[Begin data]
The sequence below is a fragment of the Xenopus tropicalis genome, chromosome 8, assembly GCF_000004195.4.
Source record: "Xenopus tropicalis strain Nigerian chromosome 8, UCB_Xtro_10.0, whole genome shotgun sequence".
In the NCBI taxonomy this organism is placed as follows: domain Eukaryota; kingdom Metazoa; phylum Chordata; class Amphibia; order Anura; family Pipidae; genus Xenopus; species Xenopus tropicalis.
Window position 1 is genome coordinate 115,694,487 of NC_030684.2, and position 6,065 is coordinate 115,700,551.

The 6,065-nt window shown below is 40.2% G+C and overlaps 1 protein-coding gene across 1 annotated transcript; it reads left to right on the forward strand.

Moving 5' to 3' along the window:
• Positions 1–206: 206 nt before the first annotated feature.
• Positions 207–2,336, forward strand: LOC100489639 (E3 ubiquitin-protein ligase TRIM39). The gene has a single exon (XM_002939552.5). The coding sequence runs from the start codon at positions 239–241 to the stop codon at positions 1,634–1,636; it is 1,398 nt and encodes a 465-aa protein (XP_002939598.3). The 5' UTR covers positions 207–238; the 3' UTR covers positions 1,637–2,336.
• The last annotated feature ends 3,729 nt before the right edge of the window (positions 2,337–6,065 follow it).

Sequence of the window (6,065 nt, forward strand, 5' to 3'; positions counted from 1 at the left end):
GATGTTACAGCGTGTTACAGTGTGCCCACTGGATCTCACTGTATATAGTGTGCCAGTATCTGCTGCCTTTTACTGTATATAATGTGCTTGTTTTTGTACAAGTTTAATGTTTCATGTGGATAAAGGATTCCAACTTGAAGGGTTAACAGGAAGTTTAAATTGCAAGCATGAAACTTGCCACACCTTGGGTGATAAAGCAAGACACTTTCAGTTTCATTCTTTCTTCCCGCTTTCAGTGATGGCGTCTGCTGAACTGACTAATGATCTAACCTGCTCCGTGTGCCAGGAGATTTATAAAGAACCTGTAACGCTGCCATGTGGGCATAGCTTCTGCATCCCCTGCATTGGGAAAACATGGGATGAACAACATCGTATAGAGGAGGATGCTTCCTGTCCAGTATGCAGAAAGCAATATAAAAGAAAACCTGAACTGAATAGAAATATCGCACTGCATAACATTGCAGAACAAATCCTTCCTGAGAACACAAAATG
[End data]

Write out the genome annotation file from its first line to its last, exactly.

The sequence below is a fragment of the Xenopus tropicalis genome, chromosome 8, assembly GCF_000004195.4.
Source record: "Xenopus tropicalis strain Nigerian chromosome 8, UCB_Xtro_10.0, whole genome shotgun sequence".
In the NCBI taxonomy this organism is placed as follows: domain Eukaryota; kingdom Metazoa; phylum Chordata; class Amphibia; order Anura; family Pipidae; genus Xenopus; species Xenopus tropicalis.
Window position 1 is genome coordinate 115,694,487 of NC_030684.2, and position 6,065 is coordinate 115,700,551.

The 6,065-nt window shown below is 40.2% G+C and overlaps 1 protein-coding gene across 1 annotated transcript; it reads left to right on the forward strand.

Moving 5' to 3' along the window:
• Positions 1–206: 206 nt before the first annotated feature.
• Positions 207–2,336, forward strand: LOC100489639 (E3 ubiquitin-protein ligase TRIM39). The gene has a single exon (XM_002939552.5). The coding sequence runs from the start codon at positions 239–241 to the stop codon at positions 1,634–1,636; it is 1,398 nt and encodes a 465-aa protein (XP_002939598.3). The 5' UTR covers positions 207–238; the 3' UTR covers positions 1,637–2,336.
• The last annotated feature ends 3,729 nt before the right edge of the window (positions 2,337–6,065 follow it).

Sequence of the window (6,065 nt, forward strand, 5' to 3'; positions counted from 1 at the left end):
GATGTTACAGCGTGTTACAGTGTGCCCACTGGATCTCACTGTATATAGTGTGCCAGTATCTGCTGCCTTTTACTGTATATAATGTGCTTGTTTTTGTACAAGTTTAATGTTTCATGTGGATAAAGGATTCCAACTTGAAGGGTTAACAGGAAGTTTAAATTGCAAGCATGAAACTTGCCACACCTTGGGTGATAAAGCAAGACACTTTCAGTTTCATTCTTTCTTCCCGCTTTCAGTGATGGCGTCTGCTGAACTGACTAATGATCTAACCTGCTCCGTGTGCCAGGAGATTTATAAAGAACCTGTAACGCTGCCATGTGGGCATAGCTTCTGCATCCCCTGCATTGGGAAAACATGGGATGAACAACATCGTATAGAGGAGGATGCTTCCTGTCCAGTATGCAGAAAGCAATATAAAAGAAAACCTGAACTGAATAGAAATATCGCACTGCATAACATTGCAGAACAAATCCTTCCTGAGAACACAAAATG